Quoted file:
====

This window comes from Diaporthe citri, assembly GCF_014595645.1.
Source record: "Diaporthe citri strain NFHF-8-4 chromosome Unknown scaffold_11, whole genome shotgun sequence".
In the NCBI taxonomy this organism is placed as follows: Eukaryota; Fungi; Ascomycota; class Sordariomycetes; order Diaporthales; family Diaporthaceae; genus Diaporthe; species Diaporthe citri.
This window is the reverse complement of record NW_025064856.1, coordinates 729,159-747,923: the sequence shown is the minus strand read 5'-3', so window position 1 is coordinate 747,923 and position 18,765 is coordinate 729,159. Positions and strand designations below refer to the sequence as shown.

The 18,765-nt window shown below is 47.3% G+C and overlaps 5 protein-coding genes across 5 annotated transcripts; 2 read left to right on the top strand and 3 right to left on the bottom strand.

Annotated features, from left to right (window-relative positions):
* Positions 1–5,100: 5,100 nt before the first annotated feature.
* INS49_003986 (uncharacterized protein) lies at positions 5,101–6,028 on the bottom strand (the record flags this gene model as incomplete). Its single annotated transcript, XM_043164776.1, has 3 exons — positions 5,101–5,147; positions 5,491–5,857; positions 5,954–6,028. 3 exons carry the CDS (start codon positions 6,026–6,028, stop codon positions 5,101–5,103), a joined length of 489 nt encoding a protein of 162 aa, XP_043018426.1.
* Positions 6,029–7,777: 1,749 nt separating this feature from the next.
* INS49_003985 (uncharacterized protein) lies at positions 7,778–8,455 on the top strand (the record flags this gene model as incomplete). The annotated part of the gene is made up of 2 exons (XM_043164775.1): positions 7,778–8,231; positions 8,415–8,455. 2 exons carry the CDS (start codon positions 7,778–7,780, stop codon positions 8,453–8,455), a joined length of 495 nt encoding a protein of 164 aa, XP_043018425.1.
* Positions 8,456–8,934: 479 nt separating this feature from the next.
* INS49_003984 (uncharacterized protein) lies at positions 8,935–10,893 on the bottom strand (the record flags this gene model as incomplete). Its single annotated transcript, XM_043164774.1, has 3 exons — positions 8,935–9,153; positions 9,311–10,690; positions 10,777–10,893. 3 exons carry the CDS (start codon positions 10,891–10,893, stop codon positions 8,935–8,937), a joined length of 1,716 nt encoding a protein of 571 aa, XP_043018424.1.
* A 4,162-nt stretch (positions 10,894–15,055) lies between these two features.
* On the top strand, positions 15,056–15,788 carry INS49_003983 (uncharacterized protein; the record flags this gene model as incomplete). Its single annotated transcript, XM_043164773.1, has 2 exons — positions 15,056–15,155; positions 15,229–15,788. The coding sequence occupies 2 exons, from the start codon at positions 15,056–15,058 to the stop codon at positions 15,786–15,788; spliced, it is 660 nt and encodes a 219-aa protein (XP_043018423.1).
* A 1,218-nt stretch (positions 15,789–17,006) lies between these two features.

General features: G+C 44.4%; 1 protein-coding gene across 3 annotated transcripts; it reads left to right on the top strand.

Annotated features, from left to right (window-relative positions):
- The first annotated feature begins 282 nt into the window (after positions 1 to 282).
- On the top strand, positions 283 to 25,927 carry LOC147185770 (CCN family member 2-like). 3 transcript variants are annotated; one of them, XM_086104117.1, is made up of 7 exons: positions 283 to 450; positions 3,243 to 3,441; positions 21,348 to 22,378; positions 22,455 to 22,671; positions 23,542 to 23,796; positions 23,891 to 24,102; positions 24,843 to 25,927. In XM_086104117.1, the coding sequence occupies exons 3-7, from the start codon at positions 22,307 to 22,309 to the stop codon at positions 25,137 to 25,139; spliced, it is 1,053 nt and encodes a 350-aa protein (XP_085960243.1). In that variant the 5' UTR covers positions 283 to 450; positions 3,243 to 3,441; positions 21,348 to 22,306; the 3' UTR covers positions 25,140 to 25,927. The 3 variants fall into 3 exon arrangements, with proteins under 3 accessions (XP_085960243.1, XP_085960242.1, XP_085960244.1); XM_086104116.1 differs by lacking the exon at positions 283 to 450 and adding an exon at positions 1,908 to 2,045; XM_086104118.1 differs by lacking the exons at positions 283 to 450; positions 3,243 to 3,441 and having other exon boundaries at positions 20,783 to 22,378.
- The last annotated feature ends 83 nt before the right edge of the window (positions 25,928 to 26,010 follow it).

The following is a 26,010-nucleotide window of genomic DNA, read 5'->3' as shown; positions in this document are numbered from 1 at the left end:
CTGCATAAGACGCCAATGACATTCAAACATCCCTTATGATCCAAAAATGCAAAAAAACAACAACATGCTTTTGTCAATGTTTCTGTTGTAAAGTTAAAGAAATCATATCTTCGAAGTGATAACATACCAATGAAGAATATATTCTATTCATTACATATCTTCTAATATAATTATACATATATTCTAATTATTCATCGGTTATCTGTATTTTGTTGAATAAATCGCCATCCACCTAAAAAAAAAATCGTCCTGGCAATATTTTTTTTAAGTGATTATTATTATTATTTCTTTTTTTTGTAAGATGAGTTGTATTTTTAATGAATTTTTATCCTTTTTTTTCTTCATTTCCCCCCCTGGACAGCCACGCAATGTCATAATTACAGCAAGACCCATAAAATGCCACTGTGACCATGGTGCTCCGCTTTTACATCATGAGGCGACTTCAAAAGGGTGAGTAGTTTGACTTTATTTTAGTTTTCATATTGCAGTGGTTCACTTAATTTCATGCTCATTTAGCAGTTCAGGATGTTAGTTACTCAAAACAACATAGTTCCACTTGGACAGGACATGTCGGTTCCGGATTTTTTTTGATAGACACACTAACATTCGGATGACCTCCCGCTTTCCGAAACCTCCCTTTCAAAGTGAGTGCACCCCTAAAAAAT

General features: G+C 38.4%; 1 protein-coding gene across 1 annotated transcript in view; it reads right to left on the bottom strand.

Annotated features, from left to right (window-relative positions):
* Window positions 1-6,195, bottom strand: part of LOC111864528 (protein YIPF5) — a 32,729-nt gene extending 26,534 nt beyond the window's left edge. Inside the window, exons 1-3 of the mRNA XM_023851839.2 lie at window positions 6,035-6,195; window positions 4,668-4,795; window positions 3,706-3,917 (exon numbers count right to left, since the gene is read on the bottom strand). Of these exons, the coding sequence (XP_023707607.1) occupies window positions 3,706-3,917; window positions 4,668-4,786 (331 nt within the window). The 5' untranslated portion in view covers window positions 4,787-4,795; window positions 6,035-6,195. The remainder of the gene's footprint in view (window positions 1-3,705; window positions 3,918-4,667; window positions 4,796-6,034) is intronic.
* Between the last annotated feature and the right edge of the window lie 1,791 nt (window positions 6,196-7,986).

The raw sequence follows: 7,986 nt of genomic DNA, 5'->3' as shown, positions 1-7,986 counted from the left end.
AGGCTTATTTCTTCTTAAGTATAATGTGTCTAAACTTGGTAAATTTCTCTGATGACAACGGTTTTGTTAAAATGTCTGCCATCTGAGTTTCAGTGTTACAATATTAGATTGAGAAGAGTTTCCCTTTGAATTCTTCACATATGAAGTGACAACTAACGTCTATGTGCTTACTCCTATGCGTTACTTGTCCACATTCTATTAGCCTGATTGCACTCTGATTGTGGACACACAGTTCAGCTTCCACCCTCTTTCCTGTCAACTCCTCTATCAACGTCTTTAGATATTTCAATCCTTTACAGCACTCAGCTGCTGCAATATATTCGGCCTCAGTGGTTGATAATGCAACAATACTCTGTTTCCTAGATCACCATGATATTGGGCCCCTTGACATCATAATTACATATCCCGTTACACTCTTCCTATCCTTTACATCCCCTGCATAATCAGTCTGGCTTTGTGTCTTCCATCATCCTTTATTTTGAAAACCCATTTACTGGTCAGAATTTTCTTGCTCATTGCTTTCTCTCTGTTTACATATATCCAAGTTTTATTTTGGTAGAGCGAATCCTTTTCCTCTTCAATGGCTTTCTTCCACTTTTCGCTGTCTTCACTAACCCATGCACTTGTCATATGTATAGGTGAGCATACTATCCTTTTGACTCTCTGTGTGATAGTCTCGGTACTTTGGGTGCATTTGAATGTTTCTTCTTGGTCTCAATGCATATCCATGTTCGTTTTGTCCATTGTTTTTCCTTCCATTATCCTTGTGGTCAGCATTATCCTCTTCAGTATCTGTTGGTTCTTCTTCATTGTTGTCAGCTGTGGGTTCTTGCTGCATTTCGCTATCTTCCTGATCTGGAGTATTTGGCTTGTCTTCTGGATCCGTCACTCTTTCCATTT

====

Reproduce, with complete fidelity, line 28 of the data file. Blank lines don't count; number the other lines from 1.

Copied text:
AGGCTTATTTCTTCTTAAGTATAATGTGTCTAAACTTGGTAAATTTCTCTGATGACAACGGTTTTGTTAAAATGTCTGCCATCTGAGTTTCAGTGTTACAATATTAGATTGAGAAGAGTTTCCCTTTGAATTCTTCACATATGAAGTGACAACTAACGTCTATGTGCTTACTCCTATGCGTTACTTGTCCACATTCTATTAGCCTGATTGCACTCTGATTGTGGACACACAGTTCAGCTTCCACCCTCTTTCCTGTCAACTCCTCTATCAACGTCTTTAGATATTTCAATCCTTTACAGCACTCAGCTGCTGCAATATATTCGGCCTCAGTGGTTGATAATGCAACAATACTCTGTTTCCTAGATCACCATGATATTGGGCCCCTTGACATCATAATTACATATCCCGTTACACTCTTCCTATCCTTTACATCCCCTGCATAATCAGTCTGGCTTTGTGTCTTCCATCATCCTTTATTTTGAAAACCCATTTACTGGTCAGAATTTTCTTGCTCATTGCTTTCTCTCTGTTTACATATATCCAAGTTTTATTTTGGTAGAGCGAATCCTTTTCCTCTTCAATGGCTTTCTTCCACTTTTCGCTGTCTTCACTAACCCATGCACTTGTCATATGTATAGGTGAGCATACTATCCTTTTGACTCTCTGTGTGATAGTCTCGGTACTTTGGGTGCATTTGAATGTTTCTTCTTGGTCTCAATGCATATCCATGTTCGTTTTGTCCATTGTTTTTCCTTCCATTATCCTTGTGGTCAGCATTATCCTCTTCAGTATCTGTTGGTTCTTCTTCATTGTTGTCAGCTGTGGGTTCTTGCTGCATTTCGCTATCTTCCTGATCTGGAGTATTTGGCTTGTCTTCTGGATCCGTCACTCTTTCCATTT